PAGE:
Frodo the Brave

by Varda

PJ does not show Frodo as more cowardly than the book does; in the book he gives in to terror as soon as Gandalf tells him about the ring. It is then that Frodo wishes Gollum dead, and when Gandalf protests Frodo cries;
'I am sorry, but I am frightened and I do not feel any pity....'

Far from being brave he is cruel in his terror. Nor does he volunteer to go as brightly and bravely as he does in the film; he cries;
'I really do wish to destroy it....or, well, to see it destroyed, for I am not made for perilous quests...'

Frodo is apprehensive, afraid. He overcomes great terror to go on this quest, that is what makes him a hero. I do wish people would read the book before criticising Peter Jackson, who had the darn thing in his hands for four years! As the critic Marples points out, every time Frodo attempts some traditional action hero activity he is wounded; on Weathertop he draws his sword to stab the Nazgul and all he does is get badly wounded. He draws his sword in Moria again and gets transfixed by an orc. In the end he gives up his sword, to show his total non-violence.

Frodo's courage is to endure; that is his job, to bear. Gandalf tells him this at the start;

'You may be sure that it was not for any merit that others do not possess (that you were chosen for this task); not for power or wisdom...'

It is his very *ordinariness* that he is chosen, Frodo is you or me, Everyman.

Tolkien said in letters that in the Shire later on Frodo was tormented by the thought that he had failed. I never thought so, but the fact that the Ring overcome him at the end does show he is just a mortal, not superman. Given that from Tolkien himself, we should not begrudge Jackson showing him fearful in situations where we too would be fearful.

Frodo as a character is quite hard to pin down, as we are not given many glimpses into his thoughts as we are into Sam's. The initial interview with Gandalf gives us most of what we know of his views and attitudes, and in that he is angry and fearful and aggressive, hardly the sweet person most people think of him as.

In fact Frodo tells us little, as if he has drawn into himself to survive this ordeal, and shut himself off from nearly everyone except Sam. He thus becomes a bit of an enigma, almost all things to all men, you can project your own ideas and even ideals onto Frodo; but very little can be confirmed by the book except by inference.

So Peter Jackson had to 'find' a Frodo for the screen, and I think he found him in his view of hobbits. One of the other actors, I think it was Dom Monaghan said that Jackson loved hobbits, and the scenes involving them. For him they symbolised an innocent, natural lifestyle in harmony with nature and each other. This is the Frodo PJ gives us to begin with; we meet him reading under a leafy tree, in an idyllic landscape where hobbits farm and play and laugh, a rural paradise. Frodo is laughing, he leaps into Gandalf's arms, unafraid to show love.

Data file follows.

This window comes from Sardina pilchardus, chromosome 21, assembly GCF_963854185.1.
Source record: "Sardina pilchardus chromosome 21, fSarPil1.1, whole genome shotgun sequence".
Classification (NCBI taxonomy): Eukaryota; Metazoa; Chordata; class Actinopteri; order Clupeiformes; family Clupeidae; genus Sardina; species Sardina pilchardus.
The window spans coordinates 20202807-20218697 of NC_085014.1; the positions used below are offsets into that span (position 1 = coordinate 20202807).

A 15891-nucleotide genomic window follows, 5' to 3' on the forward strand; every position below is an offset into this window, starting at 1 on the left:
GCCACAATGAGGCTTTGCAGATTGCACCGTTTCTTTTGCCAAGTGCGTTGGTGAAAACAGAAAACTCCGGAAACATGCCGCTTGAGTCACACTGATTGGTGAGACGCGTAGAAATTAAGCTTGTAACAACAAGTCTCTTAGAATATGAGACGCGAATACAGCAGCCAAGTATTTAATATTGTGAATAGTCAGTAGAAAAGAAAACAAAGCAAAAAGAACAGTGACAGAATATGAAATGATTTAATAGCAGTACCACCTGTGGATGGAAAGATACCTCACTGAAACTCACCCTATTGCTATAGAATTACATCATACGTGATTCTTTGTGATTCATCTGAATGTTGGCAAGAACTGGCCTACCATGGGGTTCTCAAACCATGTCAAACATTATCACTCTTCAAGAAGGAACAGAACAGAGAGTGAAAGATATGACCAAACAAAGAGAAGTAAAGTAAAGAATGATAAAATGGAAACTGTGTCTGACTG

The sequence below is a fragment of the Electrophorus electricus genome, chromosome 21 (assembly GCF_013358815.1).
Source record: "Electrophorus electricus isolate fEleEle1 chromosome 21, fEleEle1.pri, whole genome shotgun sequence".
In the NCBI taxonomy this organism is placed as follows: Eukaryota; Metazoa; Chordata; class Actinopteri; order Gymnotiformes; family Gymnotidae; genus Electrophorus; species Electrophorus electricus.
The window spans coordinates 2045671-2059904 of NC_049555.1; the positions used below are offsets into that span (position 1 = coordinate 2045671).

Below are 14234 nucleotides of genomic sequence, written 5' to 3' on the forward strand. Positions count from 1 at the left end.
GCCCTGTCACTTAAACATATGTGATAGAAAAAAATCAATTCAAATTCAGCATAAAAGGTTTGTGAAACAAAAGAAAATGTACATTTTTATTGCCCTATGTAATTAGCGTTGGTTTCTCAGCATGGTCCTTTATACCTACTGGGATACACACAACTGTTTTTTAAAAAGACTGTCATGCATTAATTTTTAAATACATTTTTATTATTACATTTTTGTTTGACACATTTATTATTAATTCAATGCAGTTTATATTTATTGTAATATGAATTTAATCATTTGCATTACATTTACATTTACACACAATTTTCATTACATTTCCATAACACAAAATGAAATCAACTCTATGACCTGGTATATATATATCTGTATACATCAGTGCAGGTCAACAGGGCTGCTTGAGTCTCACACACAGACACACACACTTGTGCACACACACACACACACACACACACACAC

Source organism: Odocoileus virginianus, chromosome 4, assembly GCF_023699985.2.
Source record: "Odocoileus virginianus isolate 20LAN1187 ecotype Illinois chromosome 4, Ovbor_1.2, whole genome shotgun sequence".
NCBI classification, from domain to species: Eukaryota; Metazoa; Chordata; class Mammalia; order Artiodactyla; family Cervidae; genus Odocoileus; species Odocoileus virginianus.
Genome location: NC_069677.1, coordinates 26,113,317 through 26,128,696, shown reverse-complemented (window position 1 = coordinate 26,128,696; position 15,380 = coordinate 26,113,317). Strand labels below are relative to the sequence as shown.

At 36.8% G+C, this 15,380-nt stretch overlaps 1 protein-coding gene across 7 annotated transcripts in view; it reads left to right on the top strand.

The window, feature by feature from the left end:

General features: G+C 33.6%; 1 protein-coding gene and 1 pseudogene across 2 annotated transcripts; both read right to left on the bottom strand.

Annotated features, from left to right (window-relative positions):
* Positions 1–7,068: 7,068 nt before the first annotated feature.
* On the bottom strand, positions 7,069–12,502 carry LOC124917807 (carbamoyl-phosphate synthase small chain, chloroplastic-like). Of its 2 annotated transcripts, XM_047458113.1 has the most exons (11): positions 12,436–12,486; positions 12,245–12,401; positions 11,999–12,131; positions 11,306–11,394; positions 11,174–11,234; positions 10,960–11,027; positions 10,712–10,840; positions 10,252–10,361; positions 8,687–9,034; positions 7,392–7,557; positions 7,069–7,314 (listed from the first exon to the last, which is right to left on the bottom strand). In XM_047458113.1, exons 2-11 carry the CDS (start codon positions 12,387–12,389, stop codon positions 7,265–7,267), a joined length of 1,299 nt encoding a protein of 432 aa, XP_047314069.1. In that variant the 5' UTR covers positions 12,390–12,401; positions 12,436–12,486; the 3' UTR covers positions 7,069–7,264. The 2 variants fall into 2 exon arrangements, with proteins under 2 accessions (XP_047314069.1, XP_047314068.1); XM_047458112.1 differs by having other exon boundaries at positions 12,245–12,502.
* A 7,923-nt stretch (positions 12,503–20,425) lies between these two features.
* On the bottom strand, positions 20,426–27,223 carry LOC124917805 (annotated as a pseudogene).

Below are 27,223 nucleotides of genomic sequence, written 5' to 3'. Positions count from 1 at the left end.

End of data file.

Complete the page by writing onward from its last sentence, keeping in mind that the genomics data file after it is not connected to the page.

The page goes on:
Jackson then, over three films, shows this good, kind and carefree person destroyed by a great evil which he has of his own free will, and knowing what it will do to him, taken on himself to get rid of for the sake of all. Jackson has filmed Frodo as a hero not just of an action movie but of a moral parable as well.

To show us this gradual destruction of Frodo it is important that we understand Frodo knows he is being eaten up. That is why he is afraid, why he shows terror. He will go on, but he suffers terribly and Peter Jackson takes it as his duty almost to make sure we are spared none of Frodo's agony. this is not a brave blockbuser hero unmoved in the face of danger; it is one of us, scared stiff and unable not to show it.

To show Frodo unmoved and courageous would make him more heroic, but less human. And Peter Jackson made a film, not in the end a blockbuster. He is greatly to be credited that he shows his characters afraid; Faramir in Osgiliath shows fear when he realises the city is being overrun. Théoden shows fear when he thinks he is about to be eaten by the fell beast. Eowyn shows fear when she sees the Witchking's mace; and so on. These are people, not statues of unrealistic champions.

It was Gandalf who said only small quiet footsteps would manage to penetrate the enemy's stronghold; Frodo knows he is small and weak, and he is afraid of what happens; but he goes on anyway.

Thanks PJ for a moving and humane interpretation of Frodo